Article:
Diabetes-Related Foot Care at 10 Veterans Affairs Medical Centers: Must Do's Associated with Successful Microsystems
Abstract:Background: Well-coordinated interdisciplinary preventive foot care has been reported to significantly reduce diabetes-related foot ulcers, amputations, and hospitalization. However, the contribution of the specific components leading to these "successes" is not fully characterized. The microsystem conceptual framework was adapted to foot care to determine which of the microsystem success characteristics were associated with decreased major lower-limb amputation rates at 10 Veterans Affairs (VA) medical centers.
Methods: Two-day site visits were conducted using standardized interviews at the 10 VA medical centers.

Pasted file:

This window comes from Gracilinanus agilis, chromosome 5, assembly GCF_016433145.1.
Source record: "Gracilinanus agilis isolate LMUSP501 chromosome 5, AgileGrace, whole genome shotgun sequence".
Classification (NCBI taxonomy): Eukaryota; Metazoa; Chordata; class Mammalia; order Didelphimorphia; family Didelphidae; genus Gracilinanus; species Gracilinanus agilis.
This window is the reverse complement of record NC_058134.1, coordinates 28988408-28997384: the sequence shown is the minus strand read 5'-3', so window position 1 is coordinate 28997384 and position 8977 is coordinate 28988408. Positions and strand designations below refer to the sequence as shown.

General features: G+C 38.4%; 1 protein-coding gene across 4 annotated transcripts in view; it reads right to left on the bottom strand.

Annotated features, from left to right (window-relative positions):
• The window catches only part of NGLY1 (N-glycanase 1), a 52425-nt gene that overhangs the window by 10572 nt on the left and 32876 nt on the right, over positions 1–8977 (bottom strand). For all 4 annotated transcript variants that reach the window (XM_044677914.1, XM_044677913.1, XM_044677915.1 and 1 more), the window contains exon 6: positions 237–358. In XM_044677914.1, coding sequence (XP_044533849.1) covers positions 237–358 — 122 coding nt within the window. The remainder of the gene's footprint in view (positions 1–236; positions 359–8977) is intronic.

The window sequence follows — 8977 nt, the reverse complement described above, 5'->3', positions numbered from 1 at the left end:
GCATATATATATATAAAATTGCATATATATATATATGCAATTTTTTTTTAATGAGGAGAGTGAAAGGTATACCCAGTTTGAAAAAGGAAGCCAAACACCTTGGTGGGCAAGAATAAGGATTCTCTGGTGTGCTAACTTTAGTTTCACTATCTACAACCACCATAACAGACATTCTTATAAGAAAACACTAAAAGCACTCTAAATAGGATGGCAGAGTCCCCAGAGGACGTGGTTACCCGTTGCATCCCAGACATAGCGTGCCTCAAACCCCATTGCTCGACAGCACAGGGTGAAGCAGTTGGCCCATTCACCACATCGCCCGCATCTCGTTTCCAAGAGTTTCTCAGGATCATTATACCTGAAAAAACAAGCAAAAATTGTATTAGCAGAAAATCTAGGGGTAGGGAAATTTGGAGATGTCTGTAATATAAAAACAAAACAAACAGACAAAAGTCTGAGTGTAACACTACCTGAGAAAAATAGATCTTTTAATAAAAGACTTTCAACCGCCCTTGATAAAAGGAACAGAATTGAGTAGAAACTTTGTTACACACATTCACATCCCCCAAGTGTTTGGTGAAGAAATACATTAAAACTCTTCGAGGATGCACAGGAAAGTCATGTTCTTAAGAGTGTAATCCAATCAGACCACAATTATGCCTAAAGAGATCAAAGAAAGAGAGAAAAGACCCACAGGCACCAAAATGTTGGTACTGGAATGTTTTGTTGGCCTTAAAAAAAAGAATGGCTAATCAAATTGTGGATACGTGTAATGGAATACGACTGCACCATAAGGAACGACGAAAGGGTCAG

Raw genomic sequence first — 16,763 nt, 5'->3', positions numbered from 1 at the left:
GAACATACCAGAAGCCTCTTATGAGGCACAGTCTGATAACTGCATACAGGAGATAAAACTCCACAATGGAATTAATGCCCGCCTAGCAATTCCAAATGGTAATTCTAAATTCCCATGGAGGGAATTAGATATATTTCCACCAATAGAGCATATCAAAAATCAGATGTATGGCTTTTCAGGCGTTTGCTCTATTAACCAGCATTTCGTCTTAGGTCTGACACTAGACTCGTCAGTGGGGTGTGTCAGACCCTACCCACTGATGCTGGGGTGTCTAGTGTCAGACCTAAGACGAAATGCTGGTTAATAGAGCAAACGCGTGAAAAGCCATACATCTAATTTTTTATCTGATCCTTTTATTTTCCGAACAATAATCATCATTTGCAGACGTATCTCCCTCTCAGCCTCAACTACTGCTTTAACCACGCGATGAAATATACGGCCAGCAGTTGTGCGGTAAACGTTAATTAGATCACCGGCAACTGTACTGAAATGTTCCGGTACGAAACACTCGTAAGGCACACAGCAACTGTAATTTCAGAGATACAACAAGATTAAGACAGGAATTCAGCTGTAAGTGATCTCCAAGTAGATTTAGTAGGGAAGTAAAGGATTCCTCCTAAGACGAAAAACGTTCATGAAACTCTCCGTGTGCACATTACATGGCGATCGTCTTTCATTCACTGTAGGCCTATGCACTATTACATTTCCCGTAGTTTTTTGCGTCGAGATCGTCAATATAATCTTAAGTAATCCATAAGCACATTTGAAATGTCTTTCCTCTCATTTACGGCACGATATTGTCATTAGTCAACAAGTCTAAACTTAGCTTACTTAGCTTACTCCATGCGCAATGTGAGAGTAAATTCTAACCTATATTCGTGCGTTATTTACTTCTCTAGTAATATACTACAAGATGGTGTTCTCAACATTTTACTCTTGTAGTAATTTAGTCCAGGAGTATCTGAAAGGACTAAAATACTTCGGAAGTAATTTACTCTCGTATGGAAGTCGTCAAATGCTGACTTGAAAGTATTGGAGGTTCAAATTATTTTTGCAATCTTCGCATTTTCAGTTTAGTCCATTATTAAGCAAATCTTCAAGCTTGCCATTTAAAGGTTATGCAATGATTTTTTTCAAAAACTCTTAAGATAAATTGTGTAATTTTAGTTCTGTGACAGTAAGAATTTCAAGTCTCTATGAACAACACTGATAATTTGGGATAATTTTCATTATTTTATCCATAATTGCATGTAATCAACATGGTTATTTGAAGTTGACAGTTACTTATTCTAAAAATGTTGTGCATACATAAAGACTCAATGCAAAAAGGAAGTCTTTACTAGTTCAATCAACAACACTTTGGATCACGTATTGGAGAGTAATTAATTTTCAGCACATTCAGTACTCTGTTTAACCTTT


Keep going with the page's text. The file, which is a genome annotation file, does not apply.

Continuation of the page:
Results: Six "must do's" for foot care in microsystems were correlated at ≥(−.30) with amputation rates: (1) addressing all foot care needs, (2) appropriate referrals, (3) ease in recruiting staff, (4) confidence in staff, (5) available stand alone specialized diabetic foot care services, and (6) providers attending diabetic foot care education in the past three years. Using multiple linear regression, the sum of these items described 59% of the variance (p = 0.006).
Discussion: Clinicians and managers may want to include the must-do's in system modifications to improve foot care for people with diabetes. Many of the sites displayed exemplary features in foot care, such as providing a formal orientation to the foot care clinics.
Document Type: Research Article
Publication date: 2006-04-01
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David W. Baker, MD, MPH, FACP, executive vice president for the Division of Healthcare Quality Evaluation at The Joint Commission, is the inaugural editor-in-chief of The Joint Commission Journal on Quality and Patient Safety.
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